Underqualified?

Underqualified? It doesn’t matter.

It’s ok to be underqualified.

We all have to get used to the idea that we are not going to walk into any IT opportunity and be 100% qualified. Pretty much ever. This applies (of course) from junior-level people all the way to very experienced folks. Even senior IT workers don’t know all of the platforms that they will work on. Being underqualified can be an advantage. Here’s how.

Technology just moves too fast.

I could talk about Moore’s law, etc. here, but we all know that IT moves as a frenetic pace. It’s the original Fast and Furious.

I’m VCP5-DCV certified and my test was on vSphere 5.5. That software was released nearly 3 years ago.

IT is not like being a historian- where your knowledge grows continuously. As soon as you master something, a new thing is going to come and replace it. You can never be done. And never being done means you won’t be 100% qualified.

Your IT learning path with probably look something like this:

Underqualified

When new tech comes out, it’s natural to feel a little challenged by it. That’s your signal to dig in and learn.

Underqualified means you can learn.

Do you feel underqualified? Good! That puts you in a position to learn.

Oops! Did I forget to mention that learning is uncomfortable? I did, didn’t I? It IS uncomfortable.

When you learn, you have to admit that you don’t know something. Not knowing something is not the same as lack of intelligence. It’s simply ignorance.

Ignorance is not a crime and it’s not painful- but it does put you in a position to learn. If you are learning, you are growing. So embrace it.

You’re not alone. I see questions on all kinds of platforms over and over again that sound a lot like this:

“OMG I just got my first job in IT and I don’t ever know what a computer is!”

OK, that’s a bit of a dramatization. But you get the idea. When you go for something new, you can’t know it all yet.

Oops! Did I forget to mention that learning is uncomfortable? I did, didn’t I? It IS uncomfortable.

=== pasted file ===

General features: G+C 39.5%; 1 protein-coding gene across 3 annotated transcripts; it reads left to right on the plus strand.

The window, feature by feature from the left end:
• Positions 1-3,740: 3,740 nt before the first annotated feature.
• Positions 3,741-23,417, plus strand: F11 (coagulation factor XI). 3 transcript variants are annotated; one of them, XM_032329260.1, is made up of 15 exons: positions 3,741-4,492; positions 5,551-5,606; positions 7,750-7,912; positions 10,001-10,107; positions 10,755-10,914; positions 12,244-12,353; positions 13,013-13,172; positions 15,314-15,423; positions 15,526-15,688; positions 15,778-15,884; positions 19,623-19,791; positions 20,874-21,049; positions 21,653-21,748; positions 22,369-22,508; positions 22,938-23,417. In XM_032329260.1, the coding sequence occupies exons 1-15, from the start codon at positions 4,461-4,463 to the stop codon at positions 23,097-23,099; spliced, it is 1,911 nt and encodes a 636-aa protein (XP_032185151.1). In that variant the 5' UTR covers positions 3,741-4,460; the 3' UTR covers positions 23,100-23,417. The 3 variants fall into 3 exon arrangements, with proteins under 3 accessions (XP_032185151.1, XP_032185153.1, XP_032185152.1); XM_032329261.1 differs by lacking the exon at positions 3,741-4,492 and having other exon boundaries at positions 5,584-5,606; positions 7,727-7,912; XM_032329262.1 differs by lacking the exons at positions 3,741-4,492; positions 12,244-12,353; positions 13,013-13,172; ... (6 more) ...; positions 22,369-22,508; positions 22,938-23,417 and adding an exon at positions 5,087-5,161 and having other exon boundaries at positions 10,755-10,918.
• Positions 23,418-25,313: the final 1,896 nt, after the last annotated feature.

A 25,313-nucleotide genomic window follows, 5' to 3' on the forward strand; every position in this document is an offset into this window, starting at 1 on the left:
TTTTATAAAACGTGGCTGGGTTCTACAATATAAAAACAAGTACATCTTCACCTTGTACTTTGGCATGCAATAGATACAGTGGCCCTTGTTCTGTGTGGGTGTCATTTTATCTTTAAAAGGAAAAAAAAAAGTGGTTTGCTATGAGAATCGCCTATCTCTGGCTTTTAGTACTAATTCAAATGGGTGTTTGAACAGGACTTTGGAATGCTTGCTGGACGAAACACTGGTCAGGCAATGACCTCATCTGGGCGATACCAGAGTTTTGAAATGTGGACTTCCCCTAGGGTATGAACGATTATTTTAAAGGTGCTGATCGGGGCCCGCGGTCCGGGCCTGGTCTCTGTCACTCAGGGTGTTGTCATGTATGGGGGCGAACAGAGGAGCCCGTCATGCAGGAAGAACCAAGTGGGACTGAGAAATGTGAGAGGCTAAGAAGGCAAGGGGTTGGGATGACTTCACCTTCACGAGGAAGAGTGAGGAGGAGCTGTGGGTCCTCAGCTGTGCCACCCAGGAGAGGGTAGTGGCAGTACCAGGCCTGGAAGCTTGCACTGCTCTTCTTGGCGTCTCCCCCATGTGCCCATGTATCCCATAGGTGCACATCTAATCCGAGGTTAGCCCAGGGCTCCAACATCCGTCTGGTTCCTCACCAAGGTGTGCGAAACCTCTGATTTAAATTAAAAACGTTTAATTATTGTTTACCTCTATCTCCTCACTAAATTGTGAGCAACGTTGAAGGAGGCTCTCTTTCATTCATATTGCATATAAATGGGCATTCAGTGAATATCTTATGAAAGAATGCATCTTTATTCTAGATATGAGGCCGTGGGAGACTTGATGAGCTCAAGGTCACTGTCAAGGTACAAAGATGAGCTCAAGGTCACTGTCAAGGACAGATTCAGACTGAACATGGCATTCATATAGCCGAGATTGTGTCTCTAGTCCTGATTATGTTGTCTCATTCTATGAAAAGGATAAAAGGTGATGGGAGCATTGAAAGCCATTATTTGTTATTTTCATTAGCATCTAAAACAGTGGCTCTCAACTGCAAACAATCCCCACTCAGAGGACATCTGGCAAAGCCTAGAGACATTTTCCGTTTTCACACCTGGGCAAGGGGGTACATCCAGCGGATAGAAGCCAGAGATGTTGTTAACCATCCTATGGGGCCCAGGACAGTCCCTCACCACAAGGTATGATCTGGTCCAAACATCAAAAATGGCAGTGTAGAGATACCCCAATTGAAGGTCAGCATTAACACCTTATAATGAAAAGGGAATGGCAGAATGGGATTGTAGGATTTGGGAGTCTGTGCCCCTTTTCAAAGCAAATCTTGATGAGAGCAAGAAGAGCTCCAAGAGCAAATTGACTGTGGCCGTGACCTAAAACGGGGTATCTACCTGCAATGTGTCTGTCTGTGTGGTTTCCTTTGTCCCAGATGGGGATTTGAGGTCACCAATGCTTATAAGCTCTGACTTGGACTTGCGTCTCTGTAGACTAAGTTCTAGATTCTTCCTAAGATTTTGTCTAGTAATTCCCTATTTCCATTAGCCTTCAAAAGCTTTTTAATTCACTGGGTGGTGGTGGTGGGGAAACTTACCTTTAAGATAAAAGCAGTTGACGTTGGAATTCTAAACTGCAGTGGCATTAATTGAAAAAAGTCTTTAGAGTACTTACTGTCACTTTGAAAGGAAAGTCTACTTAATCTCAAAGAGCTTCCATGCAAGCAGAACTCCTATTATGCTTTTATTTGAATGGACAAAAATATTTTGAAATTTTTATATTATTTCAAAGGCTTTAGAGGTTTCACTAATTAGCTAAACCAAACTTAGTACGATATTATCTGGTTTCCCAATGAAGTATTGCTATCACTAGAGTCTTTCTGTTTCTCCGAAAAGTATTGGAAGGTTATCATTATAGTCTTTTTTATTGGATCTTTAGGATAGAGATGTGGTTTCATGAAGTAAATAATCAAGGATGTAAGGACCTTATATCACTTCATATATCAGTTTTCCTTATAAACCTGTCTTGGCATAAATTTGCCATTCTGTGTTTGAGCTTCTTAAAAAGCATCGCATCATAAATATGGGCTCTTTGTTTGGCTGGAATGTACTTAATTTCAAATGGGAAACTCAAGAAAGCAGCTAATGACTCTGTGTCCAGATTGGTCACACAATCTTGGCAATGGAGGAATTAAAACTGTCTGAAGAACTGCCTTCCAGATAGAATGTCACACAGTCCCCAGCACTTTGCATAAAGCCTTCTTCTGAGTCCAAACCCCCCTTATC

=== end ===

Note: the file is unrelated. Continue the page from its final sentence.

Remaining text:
What to do about it

You can’t control the IT world around you, but you can control how you respond to it.

Be likeable

Especially for entry-level jobs, being likable is probably the #1 thing an employer is looking for. Specifically, that means the interviewers have a few questions in mind:

  • Do I like this person?
  • Is this person fun to be around?
  • Will the team like this person?
  • Will end users like this person?
  • Are they a fit for the company’s culture?
  • Is this person flexible and hungry to learn?

I used to think that be likable was a gift- you either have it or you don’t. But I was wrong.

According to Dr. Carol Dweck, author of Mindset: The New Psychology of Success (which I highly recommend, BTW), most traits are not fixed, but can be developed. Personality and perspective are no different.

Now, I believe those who are not likable can be. It’s something you have to work on, but you will not believe the difference it will make in your life, especially in your IT career.

Apply anyway

HR departments have a reputation for grossly overstating job qualifications:

Must know Quickbooks 2006, vSphere 7, AutoCad, electrical and plumbing. Position will be the architect and implement all projects single-handedly. Ideal candidate will have 20 years of advanced Hadoop implementation.

They just lost some person who’d been there 5 years and knew their specific systems well. They would prefer, as I’m sure you would, to have a person who can hit the ground running and not need any training.

You and I both know that person is in denial.

A good rule of thumb is that if you have 75% of the skills listed, go ahead and apply anyway.

Don’t sweat it.

If you’ve got the job, they like you. Don’t worry about showing off (like that ever goes well) or trying to prove yourself. Dig in and learn. Pipe up and ask questions about things you don’t get. When it comes to IT, there are principles and best practices. Fine. But in real IT shops, things are rarely configured to best practices anyway.

They will show you what they want you to do. Use your training and Google when you don’t know something. You’ve got this.

What is a time that you landed a gig where you were in over your head? Let me know in the comments below!

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